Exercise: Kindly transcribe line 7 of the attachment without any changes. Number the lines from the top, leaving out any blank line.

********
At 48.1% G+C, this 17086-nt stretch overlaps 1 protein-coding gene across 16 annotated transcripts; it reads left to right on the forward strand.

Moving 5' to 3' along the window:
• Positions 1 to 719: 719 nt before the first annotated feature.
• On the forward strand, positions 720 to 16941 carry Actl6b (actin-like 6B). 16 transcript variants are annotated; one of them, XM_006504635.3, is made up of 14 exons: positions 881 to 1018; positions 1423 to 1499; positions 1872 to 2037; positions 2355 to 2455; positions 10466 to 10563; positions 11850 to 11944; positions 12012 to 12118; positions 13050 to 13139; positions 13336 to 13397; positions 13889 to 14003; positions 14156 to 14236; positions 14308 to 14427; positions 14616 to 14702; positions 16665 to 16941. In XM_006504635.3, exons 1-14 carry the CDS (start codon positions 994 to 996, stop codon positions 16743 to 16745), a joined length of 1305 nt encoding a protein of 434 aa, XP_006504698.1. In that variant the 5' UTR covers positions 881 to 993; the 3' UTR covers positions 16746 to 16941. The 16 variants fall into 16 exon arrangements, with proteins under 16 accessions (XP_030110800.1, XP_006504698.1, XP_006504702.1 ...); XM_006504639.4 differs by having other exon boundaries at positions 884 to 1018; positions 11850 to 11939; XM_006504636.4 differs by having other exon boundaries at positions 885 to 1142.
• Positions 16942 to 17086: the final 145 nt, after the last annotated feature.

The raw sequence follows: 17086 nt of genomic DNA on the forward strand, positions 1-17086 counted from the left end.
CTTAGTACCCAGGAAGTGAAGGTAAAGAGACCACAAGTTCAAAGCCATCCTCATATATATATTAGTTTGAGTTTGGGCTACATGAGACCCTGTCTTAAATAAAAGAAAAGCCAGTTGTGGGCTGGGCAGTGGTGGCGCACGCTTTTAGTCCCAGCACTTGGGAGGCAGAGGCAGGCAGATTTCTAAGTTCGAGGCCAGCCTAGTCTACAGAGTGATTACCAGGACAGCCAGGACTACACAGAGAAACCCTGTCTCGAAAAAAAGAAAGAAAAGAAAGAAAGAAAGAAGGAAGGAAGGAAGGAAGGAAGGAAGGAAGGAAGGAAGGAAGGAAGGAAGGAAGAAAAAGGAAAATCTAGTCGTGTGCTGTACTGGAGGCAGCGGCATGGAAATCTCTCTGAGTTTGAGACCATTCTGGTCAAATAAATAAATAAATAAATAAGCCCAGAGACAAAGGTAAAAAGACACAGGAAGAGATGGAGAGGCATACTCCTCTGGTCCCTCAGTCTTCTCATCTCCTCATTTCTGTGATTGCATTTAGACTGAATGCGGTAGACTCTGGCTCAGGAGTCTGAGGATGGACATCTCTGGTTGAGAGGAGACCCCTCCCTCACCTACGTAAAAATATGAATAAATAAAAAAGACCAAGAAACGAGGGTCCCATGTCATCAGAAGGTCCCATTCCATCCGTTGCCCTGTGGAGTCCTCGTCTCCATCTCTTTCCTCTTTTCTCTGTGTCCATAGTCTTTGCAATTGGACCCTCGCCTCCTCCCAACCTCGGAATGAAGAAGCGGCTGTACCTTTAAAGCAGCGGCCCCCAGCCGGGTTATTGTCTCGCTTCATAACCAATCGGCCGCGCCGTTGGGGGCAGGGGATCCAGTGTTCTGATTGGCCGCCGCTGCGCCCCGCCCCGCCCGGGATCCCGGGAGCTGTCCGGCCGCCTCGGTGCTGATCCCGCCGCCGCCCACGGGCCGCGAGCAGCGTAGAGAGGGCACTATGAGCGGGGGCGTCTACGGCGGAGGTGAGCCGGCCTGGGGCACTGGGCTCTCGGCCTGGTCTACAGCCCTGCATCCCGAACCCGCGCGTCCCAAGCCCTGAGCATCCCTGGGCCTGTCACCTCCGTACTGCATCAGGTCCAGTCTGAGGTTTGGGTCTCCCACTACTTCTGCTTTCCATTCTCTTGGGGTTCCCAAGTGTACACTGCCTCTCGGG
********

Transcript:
CTTAGTACCCAGGAAGTGAAGGTAAAGAGACCACAAGTTCAAAGCCATCCTCATATATATATTAGTTTGAGTTTGGGCTACATGAGACCCTGTCTTAAATAAAAGAAAAGCCAGTTGTGGGCTGGGCAGTGGTGGCGCACGCTTTTAGTCCCAGCACTTGGGAGGCAGAGGCAGGCAGATTTCTAAGTTCGAGGCCAGCCTAGTCTACAGAGTGATTACCAGGACAGCCAGGACTACACAGAGAAACCCTGTCTCGAAAAAAAGAAAGAAAAGAAAGAAAGAAAGAAGGAAGGAAGGAAGGAAGGAAGGAAGGAAGGAAGGAAGGAAGGAAGGAAGGAAGAAAAAGGAAAATCTAGTCGTGTGCTGTACTGGAGGCAGCGGCATGGAAATCTCTCTGAGTTTGAGACCATTCTGGTCAAATAAATAAATAAATAAATAAGCCCAGAGACAAAGGTAAAAAGACACAGGAAGAGATGGAGAGGCATACTCCTCTGGTCCCTCAGTCTTCTCATCTCCTCATTTCTGTGATTGCATTTAGACTGAATGCGGTAGACTCTGGCTCAGGAGTCTGAGGATGGACATCTCTGGTTGAGAGGAGACCCCTCCCTCACCTACGTAAAAATATGAATAAATAAAAAAGACCAAGAAACGAGGGTCCCATGTCATCAGAAGGTCCCATTCCATCCGTTGCCCTGTGGAGTCCTCGTCTCCATCTCTTTCCTCTTTTCTCTGTGTCCATAGTCTTTGCAATTGGACCCTCGCCTCCTCCCAACCTCGGAATGAAGAAGCGGCTGTACCTTTAAAGCAGCGGCCCCCAGCCGGGTTATTGTCTCGCTTCATAACCAATCGGCCGCGCCGTTGGGGGCAGGGGATCCAGTGTTCTGATTGGCCGCCGCTGCGCCCCGCCCCGCCCGGGATCCCGGGAGCTGTCCGGCCGCCTCGGTGCTGATCCCGCCGCCGCCCACGGGCCGCGAGCAGCGTAGAGAGGGCACTATGAGCGGGGGCGTCTACGGCGGAGGTGAGCCGGCCTGGGGCACTGGGCTCTCGGCCTGGTCTACAGCCCTGCATCCCGAACCCGCGCGTCCCAAGCCCTGAGCATCCCTGGGCCTGTCACCTCCGTACTGCATCAGGTCCAGTCTGAGGTTTGGGTCTCCCACTACTTCTGCTTTCCATTCTCTTGGGGTTCCCAAGTGTACACTGCCTCTCGGG